"appointed guardian to Jonathon Maltbie, minor son of Wm. Maltbie of Branford, deceased." Jonathon at this time was twelve years old. Daniel was guardian for not more than two years, as we then find "Jonathon Maultbie, Minor, choose Mr. Edward Barker of Branford to be his guardian." (New Haven Probate Rec., Vol. I (?) p. 66).
(County Court Rec. New Haven, Vol. III, p. 101).
"Jan. 1718-19. License was granted to Jonathon Maltbie of Branford to practice the art and mystery of a tanner."
"Sept. 25, 1719. Jonathon Maltbie married Mrs. Sarah Potter at Stamford, Conn. They were married by the Rev. John Davenport." Note. This would be Rev. John Davenport, d. 1731, whose 2nd wife was Elizabeth Morris, widow of William (2) Maltby. William Maltby and Elizabeth Morris had a son, Capt. William Maltby who mar. Sarah Davenport, b. 1702. She was daughter of the Rev. John Davenport and his first wife, Martha Gould, widow of John Selleck.
The Davenport Gen., p. 203, includes a reproduction of the old Davenport home on Elm Street, New Haven. Little is left of the original home, with the exception of the cellar, in which the ?egiside Judges were concealed. I have read that the original mansion contained thirteen fire-places.
The maiden name of Sarah--widow of Potter is not known, nor is it known where she married him. Possibly he descended from William and wife Frances Potter, as they had a daughter Sarah Potter of Branford, who mar. Robert Foote of Branford in 1659.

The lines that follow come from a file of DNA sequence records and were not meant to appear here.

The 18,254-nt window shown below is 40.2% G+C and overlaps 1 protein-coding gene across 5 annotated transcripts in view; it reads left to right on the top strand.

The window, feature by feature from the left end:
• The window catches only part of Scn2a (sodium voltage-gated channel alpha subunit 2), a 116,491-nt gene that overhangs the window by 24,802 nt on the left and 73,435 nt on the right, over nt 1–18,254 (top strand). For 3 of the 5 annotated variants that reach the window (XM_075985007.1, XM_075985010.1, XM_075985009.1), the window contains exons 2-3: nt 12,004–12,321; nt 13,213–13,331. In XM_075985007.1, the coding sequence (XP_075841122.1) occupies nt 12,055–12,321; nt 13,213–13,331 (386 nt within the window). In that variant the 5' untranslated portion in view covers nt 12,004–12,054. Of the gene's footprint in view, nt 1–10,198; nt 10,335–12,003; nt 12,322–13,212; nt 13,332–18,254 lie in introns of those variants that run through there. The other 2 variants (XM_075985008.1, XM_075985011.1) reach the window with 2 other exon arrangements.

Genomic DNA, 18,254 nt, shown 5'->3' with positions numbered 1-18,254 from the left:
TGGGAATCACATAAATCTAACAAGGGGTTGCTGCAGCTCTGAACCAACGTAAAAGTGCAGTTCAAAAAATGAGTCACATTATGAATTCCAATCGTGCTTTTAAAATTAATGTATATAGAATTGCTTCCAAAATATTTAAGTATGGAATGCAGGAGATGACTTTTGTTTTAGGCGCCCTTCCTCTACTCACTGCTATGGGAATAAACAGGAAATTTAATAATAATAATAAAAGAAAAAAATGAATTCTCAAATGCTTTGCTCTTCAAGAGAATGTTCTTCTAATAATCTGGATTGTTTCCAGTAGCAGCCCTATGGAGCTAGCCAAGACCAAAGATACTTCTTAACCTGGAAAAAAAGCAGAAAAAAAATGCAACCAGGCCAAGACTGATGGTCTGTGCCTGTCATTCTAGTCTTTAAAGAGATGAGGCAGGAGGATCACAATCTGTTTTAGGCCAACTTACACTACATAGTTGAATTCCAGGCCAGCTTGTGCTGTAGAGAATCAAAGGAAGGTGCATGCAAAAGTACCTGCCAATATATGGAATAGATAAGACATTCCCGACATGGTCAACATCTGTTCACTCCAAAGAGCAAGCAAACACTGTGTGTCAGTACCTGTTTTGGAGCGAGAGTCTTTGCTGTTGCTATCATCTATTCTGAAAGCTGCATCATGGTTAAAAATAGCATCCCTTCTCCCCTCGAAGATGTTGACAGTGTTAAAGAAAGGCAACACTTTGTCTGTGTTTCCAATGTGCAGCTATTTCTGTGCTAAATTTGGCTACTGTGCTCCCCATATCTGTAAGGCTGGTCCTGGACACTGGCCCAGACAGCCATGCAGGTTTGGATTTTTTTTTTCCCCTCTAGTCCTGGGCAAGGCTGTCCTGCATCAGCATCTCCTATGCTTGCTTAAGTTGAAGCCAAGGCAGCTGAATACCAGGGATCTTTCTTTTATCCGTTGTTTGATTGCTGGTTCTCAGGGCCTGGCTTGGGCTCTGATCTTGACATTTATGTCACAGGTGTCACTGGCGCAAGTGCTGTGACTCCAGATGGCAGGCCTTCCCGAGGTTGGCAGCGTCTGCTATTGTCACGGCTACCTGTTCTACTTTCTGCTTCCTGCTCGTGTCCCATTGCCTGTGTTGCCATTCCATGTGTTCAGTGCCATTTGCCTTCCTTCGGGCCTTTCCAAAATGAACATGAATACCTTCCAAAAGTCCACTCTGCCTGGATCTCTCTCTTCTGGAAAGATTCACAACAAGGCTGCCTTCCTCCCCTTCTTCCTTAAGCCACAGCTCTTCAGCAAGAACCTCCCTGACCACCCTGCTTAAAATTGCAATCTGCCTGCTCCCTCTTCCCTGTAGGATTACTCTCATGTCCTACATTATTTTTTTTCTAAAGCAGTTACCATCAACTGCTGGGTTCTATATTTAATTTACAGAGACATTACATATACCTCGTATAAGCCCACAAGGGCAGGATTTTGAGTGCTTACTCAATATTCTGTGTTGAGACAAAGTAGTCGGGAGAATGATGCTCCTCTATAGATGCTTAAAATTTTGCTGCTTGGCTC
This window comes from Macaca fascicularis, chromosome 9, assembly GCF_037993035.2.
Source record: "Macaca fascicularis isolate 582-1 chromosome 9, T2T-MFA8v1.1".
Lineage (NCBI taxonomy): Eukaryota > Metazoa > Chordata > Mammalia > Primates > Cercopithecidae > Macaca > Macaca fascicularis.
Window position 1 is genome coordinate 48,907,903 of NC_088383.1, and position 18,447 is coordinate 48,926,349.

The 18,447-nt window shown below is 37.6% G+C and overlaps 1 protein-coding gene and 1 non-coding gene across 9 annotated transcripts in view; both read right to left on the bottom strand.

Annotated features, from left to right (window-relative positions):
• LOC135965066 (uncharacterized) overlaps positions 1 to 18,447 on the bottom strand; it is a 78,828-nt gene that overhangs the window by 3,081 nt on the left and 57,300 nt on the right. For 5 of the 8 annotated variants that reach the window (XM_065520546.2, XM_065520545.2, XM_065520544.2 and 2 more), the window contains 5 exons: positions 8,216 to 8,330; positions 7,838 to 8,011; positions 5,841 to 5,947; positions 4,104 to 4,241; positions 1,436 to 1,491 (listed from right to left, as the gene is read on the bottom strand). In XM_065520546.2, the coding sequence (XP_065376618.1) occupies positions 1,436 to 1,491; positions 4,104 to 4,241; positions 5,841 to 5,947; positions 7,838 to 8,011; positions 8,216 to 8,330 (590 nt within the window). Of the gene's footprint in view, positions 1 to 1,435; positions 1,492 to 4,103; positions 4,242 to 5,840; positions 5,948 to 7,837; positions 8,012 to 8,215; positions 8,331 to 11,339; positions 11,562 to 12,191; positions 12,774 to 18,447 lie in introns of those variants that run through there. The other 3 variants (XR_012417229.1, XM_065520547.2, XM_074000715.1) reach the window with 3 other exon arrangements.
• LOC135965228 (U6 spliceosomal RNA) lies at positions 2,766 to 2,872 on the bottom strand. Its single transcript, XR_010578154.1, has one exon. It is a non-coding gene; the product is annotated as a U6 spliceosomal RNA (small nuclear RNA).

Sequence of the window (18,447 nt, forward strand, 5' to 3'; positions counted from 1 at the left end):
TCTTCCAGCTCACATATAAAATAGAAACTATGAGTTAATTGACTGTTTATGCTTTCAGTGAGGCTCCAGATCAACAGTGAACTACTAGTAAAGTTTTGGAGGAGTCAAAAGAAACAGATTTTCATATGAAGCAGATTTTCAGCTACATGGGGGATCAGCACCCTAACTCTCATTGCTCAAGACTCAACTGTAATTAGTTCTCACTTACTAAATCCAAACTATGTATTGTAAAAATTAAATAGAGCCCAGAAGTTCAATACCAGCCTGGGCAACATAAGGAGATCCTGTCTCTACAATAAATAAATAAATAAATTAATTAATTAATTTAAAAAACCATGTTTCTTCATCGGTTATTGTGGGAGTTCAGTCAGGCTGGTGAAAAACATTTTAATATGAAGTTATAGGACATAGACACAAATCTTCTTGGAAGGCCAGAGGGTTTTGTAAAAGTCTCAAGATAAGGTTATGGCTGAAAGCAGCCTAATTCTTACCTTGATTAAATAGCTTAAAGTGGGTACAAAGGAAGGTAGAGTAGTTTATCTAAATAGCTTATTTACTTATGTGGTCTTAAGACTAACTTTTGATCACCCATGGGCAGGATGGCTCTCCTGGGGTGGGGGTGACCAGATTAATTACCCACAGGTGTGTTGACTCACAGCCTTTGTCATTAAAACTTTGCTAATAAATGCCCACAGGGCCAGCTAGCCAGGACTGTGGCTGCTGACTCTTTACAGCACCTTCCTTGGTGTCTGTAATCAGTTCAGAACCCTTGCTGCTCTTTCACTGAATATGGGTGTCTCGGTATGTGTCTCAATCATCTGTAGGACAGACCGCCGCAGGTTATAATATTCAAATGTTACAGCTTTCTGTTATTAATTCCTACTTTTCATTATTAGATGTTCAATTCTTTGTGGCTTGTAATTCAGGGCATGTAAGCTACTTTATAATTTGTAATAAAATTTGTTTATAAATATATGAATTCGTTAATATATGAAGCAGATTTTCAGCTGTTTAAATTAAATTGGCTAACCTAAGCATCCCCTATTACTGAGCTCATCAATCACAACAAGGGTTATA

(Branford Rec. Vol. IV, p. 399).
"Oct. 26, 1719. Jonathan and Samuel Maltbie divide the land given them by their father."
(p. 197). Oct. 26, 1719. Deed of Samuel and Jonathan Maltbie of Branford, to their half-brother, Daniel Maltbie, of their right and interest in Beacon Swamp. (See under Daniel Maltbie).
Presumably Jonathon Maltbie resided in Branford in the "mansion" left him in his father's will, until about 1720, for: (Branford Rec. Vol. IV, p. 446) "Dec. 7, 1722. Deed. Jonathon Maltbie of Stamford, (Conn.) gentleman, gives land to Edward Barker in Branford."
Note. At this time Jonathan was only twenty four years old, yet he calls himself "gentleman." In April of 1722 he is called "cordwainer," and in Jan. 1718-19, we had the record where he was licensed to practice the "art and mystery of a tanner."
(Branford Rec. Vol. IV, p. 426). April 16, 1722. "Jonathon Maltbie of Stamford, cordwainer, sells Samuel Maltbie of Branford, 2 acres and 3 rods of land in Branford, for # 10.
(p. 445). Dec. 7, 1722. Deed. "Jonathon Maltbie of Stamford, cordwainer, for # 130 gives his brother, Daniel Maltbie of Branford, 10 Acres of land, being Jonathon's share of the home lot, given him by his father."
(p. 478). "Mar. 25, 1723. Jonathon Maltbie of Stamford, gentleman, for # 38-10s., gives his brother, Samuel Maltbie, of Branford, his interest in Cow pasture, 16 1/2 acres."
At the beginning of 1728, he served as townsman, or selectman, for twenty years and at this time was called "Major Maltbie." Notes from "Rev. E. B. Huntington's Hist. of Stamford."
"Jonathon Maltbie was Captain of Company Two, and on his resignation,